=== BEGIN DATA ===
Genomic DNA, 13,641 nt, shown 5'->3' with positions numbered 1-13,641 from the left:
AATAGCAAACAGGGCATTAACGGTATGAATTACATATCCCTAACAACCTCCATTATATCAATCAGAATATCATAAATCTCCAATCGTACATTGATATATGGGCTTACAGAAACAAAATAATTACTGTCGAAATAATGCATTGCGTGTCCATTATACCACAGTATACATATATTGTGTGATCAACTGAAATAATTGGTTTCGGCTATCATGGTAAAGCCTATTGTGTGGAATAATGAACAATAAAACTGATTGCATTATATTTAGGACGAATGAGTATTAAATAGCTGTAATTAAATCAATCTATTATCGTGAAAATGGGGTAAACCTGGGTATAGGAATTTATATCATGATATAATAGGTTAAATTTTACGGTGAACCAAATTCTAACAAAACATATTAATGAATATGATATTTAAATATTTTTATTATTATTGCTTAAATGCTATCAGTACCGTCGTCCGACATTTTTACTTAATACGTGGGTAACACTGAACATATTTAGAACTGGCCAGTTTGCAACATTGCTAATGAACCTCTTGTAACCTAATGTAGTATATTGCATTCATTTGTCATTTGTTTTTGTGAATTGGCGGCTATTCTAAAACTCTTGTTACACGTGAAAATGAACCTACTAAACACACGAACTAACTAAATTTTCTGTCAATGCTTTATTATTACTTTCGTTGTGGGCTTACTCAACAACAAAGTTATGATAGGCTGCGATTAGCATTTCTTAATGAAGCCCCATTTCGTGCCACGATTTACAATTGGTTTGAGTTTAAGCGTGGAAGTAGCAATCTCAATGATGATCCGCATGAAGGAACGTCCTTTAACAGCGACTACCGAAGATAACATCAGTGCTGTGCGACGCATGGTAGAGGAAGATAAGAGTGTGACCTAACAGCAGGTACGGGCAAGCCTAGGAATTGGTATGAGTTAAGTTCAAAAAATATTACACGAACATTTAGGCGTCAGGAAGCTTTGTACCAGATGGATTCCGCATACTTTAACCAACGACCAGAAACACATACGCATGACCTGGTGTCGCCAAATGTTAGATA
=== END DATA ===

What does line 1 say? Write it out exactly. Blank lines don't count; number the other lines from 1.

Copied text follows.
Genomic DNA, 13,641 nt, shown 5'->3' with positions numbered 1-13,641 from the left: